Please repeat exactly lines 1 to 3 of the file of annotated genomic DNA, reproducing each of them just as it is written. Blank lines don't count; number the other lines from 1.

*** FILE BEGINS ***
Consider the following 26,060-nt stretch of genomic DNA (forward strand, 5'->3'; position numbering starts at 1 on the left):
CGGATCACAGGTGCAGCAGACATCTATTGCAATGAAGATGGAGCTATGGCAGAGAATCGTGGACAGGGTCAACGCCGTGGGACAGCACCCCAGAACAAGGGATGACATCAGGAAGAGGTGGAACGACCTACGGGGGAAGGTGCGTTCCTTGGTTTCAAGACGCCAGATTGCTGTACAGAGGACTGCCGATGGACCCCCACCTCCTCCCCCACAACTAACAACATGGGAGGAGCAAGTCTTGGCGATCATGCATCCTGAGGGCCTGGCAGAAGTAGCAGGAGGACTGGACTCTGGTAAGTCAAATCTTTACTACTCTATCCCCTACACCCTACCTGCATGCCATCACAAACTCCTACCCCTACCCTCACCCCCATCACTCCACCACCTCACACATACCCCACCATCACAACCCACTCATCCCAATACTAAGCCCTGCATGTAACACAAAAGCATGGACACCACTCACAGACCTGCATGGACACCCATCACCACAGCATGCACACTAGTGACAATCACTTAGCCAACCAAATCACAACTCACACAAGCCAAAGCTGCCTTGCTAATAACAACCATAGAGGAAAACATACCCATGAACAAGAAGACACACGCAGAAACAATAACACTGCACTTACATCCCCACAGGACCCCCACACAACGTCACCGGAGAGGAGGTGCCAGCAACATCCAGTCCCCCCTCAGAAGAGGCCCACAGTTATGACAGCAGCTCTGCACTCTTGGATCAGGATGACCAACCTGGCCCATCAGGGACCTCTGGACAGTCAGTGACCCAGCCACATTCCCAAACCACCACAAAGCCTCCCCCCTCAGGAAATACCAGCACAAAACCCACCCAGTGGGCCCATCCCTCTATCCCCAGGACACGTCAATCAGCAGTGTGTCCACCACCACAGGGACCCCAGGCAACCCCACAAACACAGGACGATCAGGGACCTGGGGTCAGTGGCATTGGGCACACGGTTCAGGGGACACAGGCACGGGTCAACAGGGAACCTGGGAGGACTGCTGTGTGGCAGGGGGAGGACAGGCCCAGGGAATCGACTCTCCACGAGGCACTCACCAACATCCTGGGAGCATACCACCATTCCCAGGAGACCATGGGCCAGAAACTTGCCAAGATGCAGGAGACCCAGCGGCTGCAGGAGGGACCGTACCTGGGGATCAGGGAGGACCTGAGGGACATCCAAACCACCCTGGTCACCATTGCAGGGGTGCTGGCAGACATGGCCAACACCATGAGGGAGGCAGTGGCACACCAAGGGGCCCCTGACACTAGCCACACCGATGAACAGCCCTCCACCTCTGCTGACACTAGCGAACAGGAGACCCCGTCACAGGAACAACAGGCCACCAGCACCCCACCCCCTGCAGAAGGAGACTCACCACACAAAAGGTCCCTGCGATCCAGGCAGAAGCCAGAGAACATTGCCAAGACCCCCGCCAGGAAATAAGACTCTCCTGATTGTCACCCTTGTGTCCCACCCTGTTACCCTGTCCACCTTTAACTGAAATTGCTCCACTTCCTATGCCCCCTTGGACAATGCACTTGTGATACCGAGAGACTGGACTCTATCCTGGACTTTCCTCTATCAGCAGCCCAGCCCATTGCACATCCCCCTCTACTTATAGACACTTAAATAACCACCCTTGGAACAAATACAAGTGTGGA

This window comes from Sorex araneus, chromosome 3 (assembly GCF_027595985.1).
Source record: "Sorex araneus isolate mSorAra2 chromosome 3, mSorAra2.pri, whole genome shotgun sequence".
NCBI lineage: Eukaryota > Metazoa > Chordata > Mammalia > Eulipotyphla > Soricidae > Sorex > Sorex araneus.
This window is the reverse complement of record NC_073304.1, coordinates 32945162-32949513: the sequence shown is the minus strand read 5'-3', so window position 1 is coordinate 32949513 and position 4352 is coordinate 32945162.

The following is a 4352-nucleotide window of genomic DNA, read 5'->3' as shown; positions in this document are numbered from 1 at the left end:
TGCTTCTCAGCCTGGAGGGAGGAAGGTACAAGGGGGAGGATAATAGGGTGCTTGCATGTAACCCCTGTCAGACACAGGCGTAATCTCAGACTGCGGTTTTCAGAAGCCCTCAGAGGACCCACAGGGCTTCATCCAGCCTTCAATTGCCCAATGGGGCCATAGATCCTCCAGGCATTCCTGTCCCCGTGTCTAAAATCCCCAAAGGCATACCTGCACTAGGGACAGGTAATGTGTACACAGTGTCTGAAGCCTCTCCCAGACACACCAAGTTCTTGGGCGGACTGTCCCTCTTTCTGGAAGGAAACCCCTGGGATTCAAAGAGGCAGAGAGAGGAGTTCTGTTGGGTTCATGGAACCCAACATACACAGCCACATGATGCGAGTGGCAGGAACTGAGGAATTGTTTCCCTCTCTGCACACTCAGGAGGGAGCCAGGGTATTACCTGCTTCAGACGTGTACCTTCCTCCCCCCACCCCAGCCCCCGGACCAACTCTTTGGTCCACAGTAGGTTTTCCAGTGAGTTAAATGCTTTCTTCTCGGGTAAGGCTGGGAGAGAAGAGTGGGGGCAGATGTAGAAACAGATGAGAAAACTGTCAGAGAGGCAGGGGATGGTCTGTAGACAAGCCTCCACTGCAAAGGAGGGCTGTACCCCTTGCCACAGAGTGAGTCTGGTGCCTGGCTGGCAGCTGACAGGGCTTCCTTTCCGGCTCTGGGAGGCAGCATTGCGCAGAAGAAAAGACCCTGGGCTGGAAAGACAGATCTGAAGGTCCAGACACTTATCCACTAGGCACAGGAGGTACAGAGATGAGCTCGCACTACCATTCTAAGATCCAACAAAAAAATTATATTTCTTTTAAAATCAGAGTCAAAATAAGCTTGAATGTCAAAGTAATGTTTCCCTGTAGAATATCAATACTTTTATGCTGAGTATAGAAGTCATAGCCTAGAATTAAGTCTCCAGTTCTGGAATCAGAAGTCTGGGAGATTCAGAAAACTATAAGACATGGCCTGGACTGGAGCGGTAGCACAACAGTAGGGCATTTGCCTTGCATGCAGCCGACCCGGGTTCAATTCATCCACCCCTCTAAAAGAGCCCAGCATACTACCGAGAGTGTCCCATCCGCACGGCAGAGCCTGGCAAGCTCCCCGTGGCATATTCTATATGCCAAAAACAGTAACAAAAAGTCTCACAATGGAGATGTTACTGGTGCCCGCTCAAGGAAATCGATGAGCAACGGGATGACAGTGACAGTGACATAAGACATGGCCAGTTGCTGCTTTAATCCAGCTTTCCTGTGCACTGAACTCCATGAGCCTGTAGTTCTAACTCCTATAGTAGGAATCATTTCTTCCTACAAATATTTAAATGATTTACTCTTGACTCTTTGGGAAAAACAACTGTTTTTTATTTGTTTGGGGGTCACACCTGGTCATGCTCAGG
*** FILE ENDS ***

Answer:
Consider the following 26,060-nt stretch of genomic DNA (forward strand, 5'->3'; position numbering starts at 1 on the left):
CGGATCACAGGTGCAGCAGACATCTATTGCAATGAAGATGGAGCTATGGCAGAGAATCGTGGACAGGGTCAACGCCGTGGGACAGCACCCCAGAACAAGGGATGACATCAGGAAGAGGTGGAACGACCTACGGGGGAAGGTGCGTTCCTTGGTTTCAAGACGCCAGATTGCTGTACAGAGGACTGCCGATGGACCCCCACCTCCTCCCCCACAACTAACAACATGGGAGGAGCAAGTCTTGGCGATCATGCATCCTGAGGGCCTGGCAGAAGTAGCAGGAGGACTGGACTCTGGTAAGTCAAATCTTTACTACTCTATCCCCTACACCCTACCTGCATGCCATCACAAACTCCTACCCCTACCCTCACCCCCATCACTCCACCACCTCACACATACCCCACCATCACAACCCACTCATCCCAATACTAAGCCCTGCATGTAACACAAAAGCATGGACACCACTCACAGACCTGCATGGACACCCATCACCACAGCATGCACACTAGTGACAATCACTTAGCCAACCAAATCACAACTCACACAAGCCAAAGCTGCCTTGCTAATAACAACCATAGAGGAAAACATACCCATGAACAAGAAGACACACGCAGAAACAATAACACTGCACTTACATCCCCACAGGACCCCCACACAACGTCACCGGAGAGGAGGTGCCAGCAACATCCAGTCCCCCCTCAGAAGAGGCCCACAGTTATGACAGCAGCTCTGCACTCTTGGATCAGGATGACCAACCTGGCCCATCAGGGACCTCTGGACAGTCAGTGACCCAGCCACATTCCCAAACCACCACAAAGCCTCCCCCCTCAGGAAATACCAGCACAAAACCCACCCAGTGGGCCCATCCCTCTATCCCCAGGACACGTCAATCAGCAGTGTGTCCACCACCACAGGGACCCCAGGCAACCCCACAAACACAGGACGATCAGGGACCTGGGGTCAGTGGCATTGGGCACACGGTTCAGGGGACACAGGCACGGGTCAACAGGGAACCTGGGAGGACTGCTGTGTGGCAGGGGGAGGACAGGCCCAGGGAATCGACTCTCCACGAGGCACTCACCAACATCCTGGGAGCATACCACCATTCCCAGGAGACCATGGGCCAGAAACTTGCCAAGATGCAGGAGACCCAGCGGCTGCAGGAGGGACCGTACCTGGGGATCAGGGAGGACCTGAGGGACATCCAAACCACCCTGGTCACCATTGCAGGGGTGCTGGCAGACATGGCCAACACCATGAGGGAGGCAGTGGCACACCAAGGGGCCCCTGACACTAGCCACACCGATGAACAGCCCTCCACCTCTGCTGACACTAGCGAACAGGAGACCCCGTCACAGGAACAACAGGCCACCAGCACCCCACCCCCTGCAGAAGGAGACTCACCACACAAAAGGTCCCTGCGATCCAGGCAGAAGCCAGAGAACATTGCCAAGACCCCCGCCAGGAAATAAGACTCTCCTGATTGTCACCCTTGTGTCCCACCCTGTTACCCTGTCCACCTTTAACTGAAATTGCTCCACTTCCTATGCCCCCTTGGACAATGCACTTGTGATACCGAGAGACTGGACTCTATCCTGGACTTTCCTCTATCAGCAGCCCAGCCCATTGCACATCCCCCTCTACTTATAGACACTTAAATAACCACCCTTGGAACAAATACAAGTGTGGA

This window comes from Sorex araneus, chromosome 3 (assembly GCF_027595985.1).